Recently renewed yet fragile peace negotiations between Israel and Palestine became even more fragile Sunday when a 10-month building ban on Israeli settlement construction in the West Bank ended at midnight.
Despite flak from his coalition of right-wing parties, Israel’s Prime Minister Benjamin Netanyahu, pressured by the U.S., agreed to the building ban last November.
Although talks between the two sides were refueled at a ceremony at the White House earlier this month, it is feared that the termination of the ban could potentially end the negotiations before anything substantial can be accomplished.
The Obama administration again tried to pressure Netanyahu to extend the ban. President Barack Obama’s senior adviser, David Axelrod, expressed the administration’s hope for the situation in an interview with ABC television, “They are talking. They’re trying to work this through and we’re hopeful that they will.”
Netanyahu reached out to Palestinian President Mahmoud Abbas in a statement released after the moratorium ended, saying “Israel is ready to pursue continuous contacts in the coming days to find a way to continue peace talks between Israel and the Palestinian Authority.”
The statement went on to say Netanyahu “calls on the residents [of the West Bank] and the political parties to show restraint and responsibility today and in the future exactly as they showed restraint and responsibility throughout the months of the freeze.”
Israel’s ambassador to the United States, Michael Oren, said that the construction “will be reserved, responsible and limited.”
According to Jen Ziemke, a political science professor at John Carroll University, “The fact that the Israelis let the ban on new settlements expire is an indication that senior Israeli leadership is unduly influenced by extremist elements, who have no interest in engaging in dialogue.”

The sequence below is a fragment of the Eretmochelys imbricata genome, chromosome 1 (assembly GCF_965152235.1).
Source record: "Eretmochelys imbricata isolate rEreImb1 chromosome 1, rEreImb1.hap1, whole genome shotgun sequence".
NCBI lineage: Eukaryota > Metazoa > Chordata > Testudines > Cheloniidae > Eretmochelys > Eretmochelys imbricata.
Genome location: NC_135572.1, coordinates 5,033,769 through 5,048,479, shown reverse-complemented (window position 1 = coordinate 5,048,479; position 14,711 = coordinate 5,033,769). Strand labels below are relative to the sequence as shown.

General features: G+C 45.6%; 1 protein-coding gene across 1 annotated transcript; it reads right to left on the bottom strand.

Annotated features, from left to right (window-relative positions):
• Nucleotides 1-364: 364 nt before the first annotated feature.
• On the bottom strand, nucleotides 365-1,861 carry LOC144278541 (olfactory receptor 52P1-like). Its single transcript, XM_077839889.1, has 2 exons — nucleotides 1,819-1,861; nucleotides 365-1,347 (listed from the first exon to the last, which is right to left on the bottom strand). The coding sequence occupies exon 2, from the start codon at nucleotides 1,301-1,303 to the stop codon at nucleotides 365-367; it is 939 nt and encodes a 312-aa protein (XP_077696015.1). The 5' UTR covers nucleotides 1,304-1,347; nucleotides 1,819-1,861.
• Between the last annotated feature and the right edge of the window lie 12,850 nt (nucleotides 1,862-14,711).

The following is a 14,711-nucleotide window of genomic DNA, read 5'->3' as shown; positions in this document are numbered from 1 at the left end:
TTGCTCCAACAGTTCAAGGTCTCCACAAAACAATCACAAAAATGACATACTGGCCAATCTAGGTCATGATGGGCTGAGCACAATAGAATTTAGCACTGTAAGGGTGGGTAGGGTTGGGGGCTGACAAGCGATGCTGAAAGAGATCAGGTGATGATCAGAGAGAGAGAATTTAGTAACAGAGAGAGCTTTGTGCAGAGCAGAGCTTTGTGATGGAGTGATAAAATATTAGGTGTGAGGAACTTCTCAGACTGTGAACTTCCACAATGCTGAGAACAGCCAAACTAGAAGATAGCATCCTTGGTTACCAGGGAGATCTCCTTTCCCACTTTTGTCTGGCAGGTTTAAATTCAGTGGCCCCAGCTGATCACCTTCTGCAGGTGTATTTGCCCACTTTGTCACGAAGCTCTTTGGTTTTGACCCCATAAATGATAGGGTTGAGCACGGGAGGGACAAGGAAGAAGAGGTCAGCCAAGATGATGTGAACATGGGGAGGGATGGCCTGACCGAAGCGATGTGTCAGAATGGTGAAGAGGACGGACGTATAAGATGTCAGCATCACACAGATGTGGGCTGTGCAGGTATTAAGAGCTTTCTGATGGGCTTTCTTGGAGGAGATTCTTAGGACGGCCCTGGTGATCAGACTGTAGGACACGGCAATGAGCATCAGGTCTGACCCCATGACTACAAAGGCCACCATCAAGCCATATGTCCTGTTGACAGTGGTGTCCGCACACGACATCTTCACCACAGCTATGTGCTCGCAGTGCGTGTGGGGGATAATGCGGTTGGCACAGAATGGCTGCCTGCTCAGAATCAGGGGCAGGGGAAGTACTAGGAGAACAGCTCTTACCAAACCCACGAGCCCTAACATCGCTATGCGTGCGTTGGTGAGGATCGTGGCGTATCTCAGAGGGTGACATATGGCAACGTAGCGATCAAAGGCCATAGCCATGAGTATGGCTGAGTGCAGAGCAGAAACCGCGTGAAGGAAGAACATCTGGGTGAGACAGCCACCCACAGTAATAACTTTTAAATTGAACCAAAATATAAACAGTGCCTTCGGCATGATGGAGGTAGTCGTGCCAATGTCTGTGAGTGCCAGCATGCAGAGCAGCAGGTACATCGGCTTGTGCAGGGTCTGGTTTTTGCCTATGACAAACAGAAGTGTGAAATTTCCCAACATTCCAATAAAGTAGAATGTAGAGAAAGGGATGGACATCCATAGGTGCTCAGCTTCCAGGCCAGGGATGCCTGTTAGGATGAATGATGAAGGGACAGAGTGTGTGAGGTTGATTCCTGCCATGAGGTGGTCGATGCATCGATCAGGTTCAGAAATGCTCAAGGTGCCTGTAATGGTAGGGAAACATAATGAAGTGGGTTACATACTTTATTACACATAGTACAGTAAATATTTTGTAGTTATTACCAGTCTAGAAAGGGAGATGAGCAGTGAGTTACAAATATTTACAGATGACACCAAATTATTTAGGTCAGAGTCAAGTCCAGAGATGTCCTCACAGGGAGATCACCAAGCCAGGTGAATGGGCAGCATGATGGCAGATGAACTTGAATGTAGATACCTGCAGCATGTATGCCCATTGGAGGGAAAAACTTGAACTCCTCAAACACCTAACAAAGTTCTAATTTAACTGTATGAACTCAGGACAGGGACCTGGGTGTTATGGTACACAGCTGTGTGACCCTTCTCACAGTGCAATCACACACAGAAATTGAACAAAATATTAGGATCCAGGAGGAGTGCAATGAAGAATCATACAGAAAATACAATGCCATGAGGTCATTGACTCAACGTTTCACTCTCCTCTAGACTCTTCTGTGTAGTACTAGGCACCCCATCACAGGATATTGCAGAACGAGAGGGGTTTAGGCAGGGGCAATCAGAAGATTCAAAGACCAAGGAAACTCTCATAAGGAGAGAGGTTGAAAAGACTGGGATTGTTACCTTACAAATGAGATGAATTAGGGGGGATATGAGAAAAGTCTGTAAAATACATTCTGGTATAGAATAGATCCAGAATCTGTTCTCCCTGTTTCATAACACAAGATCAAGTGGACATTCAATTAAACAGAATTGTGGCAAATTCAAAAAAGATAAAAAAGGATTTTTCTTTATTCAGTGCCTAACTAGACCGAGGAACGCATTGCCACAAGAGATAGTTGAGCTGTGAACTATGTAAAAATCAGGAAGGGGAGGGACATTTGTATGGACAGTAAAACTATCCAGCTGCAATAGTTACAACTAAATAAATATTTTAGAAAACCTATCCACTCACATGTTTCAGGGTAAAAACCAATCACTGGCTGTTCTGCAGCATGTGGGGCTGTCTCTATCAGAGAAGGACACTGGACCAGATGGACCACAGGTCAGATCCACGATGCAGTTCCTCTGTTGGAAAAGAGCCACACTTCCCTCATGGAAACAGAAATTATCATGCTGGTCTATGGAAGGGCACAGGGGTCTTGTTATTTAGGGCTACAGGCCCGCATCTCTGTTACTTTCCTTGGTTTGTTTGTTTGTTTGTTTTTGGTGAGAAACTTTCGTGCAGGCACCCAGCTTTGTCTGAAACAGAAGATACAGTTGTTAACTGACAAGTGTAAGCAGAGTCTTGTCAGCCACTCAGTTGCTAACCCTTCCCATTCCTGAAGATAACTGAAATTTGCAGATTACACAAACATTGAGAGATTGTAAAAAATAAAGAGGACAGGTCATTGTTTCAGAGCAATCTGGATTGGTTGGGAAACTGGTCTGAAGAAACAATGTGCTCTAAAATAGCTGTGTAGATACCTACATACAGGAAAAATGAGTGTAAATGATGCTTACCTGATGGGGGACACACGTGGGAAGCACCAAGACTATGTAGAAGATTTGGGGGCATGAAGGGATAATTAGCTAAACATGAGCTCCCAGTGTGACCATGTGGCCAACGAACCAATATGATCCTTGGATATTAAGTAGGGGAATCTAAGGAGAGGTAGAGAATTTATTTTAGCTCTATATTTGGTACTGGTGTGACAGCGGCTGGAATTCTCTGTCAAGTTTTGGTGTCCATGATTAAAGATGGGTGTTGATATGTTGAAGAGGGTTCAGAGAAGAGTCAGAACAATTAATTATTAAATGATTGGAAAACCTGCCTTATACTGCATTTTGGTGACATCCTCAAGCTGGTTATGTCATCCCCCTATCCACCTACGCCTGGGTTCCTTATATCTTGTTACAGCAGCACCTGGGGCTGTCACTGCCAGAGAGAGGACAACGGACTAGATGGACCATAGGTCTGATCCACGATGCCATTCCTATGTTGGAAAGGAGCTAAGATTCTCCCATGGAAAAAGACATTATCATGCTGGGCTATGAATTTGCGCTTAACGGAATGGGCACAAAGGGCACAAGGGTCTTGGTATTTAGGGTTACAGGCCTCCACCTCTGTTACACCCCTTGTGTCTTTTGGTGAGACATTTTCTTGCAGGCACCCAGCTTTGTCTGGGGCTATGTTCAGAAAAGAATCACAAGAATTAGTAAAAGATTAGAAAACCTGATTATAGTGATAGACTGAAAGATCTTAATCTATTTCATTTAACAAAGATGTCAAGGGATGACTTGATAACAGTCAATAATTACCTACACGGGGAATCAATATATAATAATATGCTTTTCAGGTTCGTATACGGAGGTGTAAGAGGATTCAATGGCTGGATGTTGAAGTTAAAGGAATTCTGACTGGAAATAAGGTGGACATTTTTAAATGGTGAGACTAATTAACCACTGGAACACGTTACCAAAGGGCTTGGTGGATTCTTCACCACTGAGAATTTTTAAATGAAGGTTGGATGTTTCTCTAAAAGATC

Opposite the optimism behind the Israeli outlook, Palestinians feel the chances of the establishment of a true Palestinian state have greatly diminished.
Despite threats of immediately withdrawing from the peace talks should Israel end the ban, Abbas, for now, remained open to negotiation.
According to Al-Hayat, a leading Arab newspaper, Abbas will consult the Arab League before making a potentially rash decision by ending the dialogue with Netanyahu.
As always, the fear of the outbreak of violence is present because of the expiration. In the case that negotiations were to break down, Abbas said he did not expect a large break out of violence.
On the first day of the end of the ban, Israeli Defense Forces released a statement that an aircraft had “targeted and identified hitting a number of militants preparing to fire rockets from the central Gaza strip into Israel.”
Approximately 2,000 housing units are ready for immediate construction, according to Peace Now, an Israeli group that opposes and tracks Israeli development into the West Bank.
Also, according to the Washington Post, the pouring of the foundation of a new day-care center deep in the West Bank was symbolically the first construction project started after the ban was removed.